1. Stem Cells and Regenerative Medicine
  2. Neuroscience
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Distinct and separable roles for EZH2 in neurogenic astroglia

  1. William W Hwang
  2. Ryan D Salinas
  3. Jason J Siu
  4. Kevin W Kelley
  5. Ryan N Delgado
  6. Mercedes F Paredes
  7. Arturo Alvarez-Buylla
  8. Michael C Oldham
  9. Daniel A Lim  Is a corresponding author
  1. University of California, San Francisco, United States
  2. Veterans Affairs Medical Center, University of California, San Francisco, USA
  3. University of California, San Francisco, USA
Research Article
Cite this article as: eLife 2014;3:e02439 doi: 10.7554/eLife.02439
6 figures and 2 additional files

Figures

Figure 1 with 1 supplement
EZH2 is specifically expressed in the neurogenic SVZ lineage.

(A) Schematic of sagittal brain section depicting the RMS (red) that connects the SVZ to the OB. Lines indicate locations of Figure 1B,C. (B and C) Schematic of coronal sections through the SVZ (B) and OB (C) depicting the location of cells in the SVZ neurogenic lineage. Boxes indicate the location of subsequent images. (D) IHC analysis of the SVZ (ventricle–left; striatum–right) staining for EZH2 (red), S100β (green), and 4,6- diamidino-2-phenylindole (DAPI; blue) to label nuclei from birth (P0) through adulthood (P62). (E) Co-localization of EZH2 (red) in the SVZ (ventricle–left; striatum–right) by IHC with various markers of the SVZ neurogenic lineage (green) in P21 coronal brain sections of control animals (DAPI; blue). Arrowheads highlight a GFAP+ EZH2+ cell. (F and G) IHC co-localization of EZH2 with DCX+ neuroblasts (F) and NeuN+ neurons (G) in the OB. Dotted line indicates the boundary between the OB core and granular cell layer (GCL). Scale bars, 20 µM.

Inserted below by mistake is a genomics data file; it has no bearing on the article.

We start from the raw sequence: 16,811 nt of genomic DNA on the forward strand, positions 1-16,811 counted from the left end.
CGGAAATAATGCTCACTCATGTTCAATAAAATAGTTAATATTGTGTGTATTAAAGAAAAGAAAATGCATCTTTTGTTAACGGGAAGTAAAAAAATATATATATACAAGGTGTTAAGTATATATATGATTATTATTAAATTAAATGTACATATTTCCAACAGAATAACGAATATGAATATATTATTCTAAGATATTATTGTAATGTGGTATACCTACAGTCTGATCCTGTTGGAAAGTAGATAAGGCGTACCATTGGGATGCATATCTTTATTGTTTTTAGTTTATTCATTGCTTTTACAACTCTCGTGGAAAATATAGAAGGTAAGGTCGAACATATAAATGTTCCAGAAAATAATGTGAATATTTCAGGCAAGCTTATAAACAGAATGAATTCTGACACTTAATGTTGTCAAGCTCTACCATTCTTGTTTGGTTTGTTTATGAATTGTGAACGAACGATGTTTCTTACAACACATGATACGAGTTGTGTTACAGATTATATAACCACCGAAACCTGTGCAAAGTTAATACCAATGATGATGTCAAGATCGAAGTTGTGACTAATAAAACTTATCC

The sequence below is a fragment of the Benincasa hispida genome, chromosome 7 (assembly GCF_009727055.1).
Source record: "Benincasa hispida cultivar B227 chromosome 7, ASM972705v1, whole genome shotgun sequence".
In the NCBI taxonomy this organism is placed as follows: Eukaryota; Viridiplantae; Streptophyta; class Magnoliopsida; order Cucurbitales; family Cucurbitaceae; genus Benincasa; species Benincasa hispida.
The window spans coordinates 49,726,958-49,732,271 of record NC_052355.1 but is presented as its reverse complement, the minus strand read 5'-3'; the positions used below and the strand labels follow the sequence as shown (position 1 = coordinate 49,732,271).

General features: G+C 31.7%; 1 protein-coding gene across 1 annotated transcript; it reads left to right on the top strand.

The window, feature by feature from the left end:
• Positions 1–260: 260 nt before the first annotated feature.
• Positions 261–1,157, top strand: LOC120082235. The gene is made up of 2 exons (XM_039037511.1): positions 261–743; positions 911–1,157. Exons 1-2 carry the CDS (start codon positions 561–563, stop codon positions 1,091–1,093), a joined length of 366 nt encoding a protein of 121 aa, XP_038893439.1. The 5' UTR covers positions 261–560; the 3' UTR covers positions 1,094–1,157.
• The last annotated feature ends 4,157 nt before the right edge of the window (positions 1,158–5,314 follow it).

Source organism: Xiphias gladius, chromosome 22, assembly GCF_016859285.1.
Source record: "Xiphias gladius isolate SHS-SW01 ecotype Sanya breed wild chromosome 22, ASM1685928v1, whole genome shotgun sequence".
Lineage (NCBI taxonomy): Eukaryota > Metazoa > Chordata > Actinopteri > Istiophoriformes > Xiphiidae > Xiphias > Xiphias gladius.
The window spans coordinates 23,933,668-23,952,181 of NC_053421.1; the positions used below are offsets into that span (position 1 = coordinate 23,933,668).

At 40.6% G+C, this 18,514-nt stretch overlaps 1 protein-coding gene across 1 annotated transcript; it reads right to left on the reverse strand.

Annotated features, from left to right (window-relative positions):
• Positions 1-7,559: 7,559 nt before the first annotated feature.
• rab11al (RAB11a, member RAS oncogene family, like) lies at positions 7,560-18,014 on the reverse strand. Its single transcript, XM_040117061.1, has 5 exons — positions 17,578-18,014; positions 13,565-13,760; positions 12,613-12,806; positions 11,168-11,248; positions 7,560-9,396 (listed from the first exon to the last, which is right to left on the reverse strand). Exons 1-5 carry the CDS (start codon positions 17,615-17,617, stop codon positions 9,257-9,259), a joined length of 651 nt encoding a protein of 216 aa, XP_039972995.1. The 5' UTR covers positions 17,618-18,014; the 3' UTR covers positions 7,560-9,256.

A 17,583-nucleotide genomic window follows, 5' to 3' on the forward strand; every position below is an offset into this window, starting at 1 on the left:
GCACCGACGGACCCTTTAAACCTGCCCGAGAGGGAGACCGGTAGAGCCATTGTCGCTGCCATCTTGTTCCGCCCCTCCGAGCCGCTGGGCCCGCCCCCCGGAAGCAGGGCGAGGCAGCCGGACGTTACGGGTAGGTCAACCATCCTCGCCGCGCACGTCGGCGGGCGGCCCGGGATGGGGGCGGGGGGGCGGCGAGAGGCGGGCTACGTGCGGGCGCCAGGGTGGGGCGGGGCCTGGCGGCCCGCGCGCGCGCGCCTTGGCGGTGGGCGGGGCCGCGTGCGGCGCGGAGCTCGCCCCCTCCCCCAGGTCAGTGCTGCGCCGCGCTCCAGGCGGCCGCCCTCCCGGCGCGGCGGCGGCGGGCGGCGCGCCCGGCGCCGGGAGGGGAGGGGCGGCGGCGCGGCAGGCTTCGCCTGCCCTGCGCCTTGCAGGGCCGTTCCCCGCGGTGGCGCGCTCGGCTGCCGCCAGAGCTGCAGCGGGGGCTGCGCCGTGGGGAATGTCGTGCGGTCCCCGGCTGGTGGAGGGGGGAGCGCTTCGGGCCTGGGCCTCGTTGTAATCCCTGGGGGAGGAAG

https://doi.org/10.7554/eLife.02439.003
Figure 1—figure supplement 1
EZH2 Expression is maintained in the SVZ and SGZ but not the cortex and striatum postnatally.

(A) Schematic of coronal brain section depicting the location of images in (B). Ctx = Cortex, Str = Striatum. (B) IHC analysis of the SVZ, cortex, and striatum staining for DAPI, EZH2 and Vimentin (VIM), a marker for radial glial cells in early postnatal periods and ependymal cells from at P7, P15, and P62. (C) Co-localization of EZH2 (red) with the proliferation marker Ki67 (green) merged with DAPI (blue) in the hippocampus of P21 coronal brain sections of control animals. Scale bars, 20 µM.

https://doi.org/10.7554/eLife.02439.004
Figure 2 with 3 supplements
Conditional deletion of Ezh2 in SVZ NSCs both in vivo and in vitro inhibits neurogenesis.